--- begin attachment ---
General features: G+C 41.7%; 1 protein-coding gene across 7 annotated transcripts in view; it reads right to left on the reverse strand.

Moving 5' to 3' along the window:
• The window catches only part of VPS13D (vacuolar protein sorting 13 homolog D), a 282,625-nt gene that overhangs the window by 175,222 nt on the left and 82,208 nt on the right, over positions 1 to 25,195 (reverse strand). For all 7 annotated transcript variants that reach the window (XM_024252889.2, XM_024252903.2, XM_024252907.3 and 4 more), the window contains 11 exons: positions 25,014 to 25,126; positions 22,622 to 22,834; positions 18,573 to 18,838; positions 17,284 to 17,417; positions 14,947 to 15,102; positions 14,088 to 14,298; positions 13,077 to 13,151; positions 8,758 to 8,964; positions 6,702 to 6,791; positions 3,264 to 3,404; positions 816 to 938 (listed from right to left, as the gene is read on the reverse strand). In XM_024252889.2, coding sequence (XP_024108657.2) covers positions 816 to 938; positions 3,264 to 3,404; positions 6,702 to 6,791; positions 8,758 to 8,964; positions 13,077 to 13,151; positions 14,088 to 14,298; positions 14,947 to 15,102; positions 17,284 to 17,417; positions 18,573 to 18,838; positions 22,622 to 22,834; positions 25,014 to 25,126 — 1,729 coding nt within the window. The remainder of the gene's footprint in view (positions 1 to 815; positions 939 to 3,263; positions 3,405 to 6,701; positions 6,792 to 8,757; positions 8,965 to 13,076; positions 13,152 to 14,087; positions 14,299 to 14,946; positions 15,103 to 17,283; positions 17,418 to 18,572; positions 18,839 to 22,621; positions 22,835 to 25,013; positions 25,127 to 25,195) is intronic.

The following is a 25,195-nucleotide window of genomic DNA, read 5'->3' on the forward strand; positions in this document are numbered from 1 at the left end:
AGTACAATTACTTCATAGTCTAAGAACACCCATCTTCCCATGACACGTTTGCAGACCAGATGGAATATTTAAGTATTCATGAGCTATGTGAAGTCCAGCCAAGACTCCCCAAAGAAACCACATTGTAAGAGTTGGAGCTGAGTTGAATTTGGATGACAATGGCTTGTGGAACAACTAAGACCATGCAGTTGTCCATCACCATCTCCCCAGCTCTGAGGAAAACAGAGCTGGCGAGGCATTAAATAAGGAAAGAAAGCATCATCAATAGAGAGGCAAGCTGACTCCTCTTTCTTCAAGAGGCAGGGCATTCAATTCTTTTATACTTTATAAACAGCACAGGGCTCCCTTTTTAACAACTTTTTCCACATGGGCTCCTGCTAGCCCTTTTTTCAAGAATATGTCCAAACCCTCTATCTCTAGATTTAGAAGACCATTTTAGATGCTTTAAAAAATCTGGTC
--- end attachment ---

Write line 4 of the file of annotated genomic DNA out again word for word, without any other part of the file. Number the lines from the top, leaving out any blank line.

The following is a 25,195-nucleotide window of genomic DNA, read 5'->3' on the forward strand; positions in this document are numbered from 1 at the left end: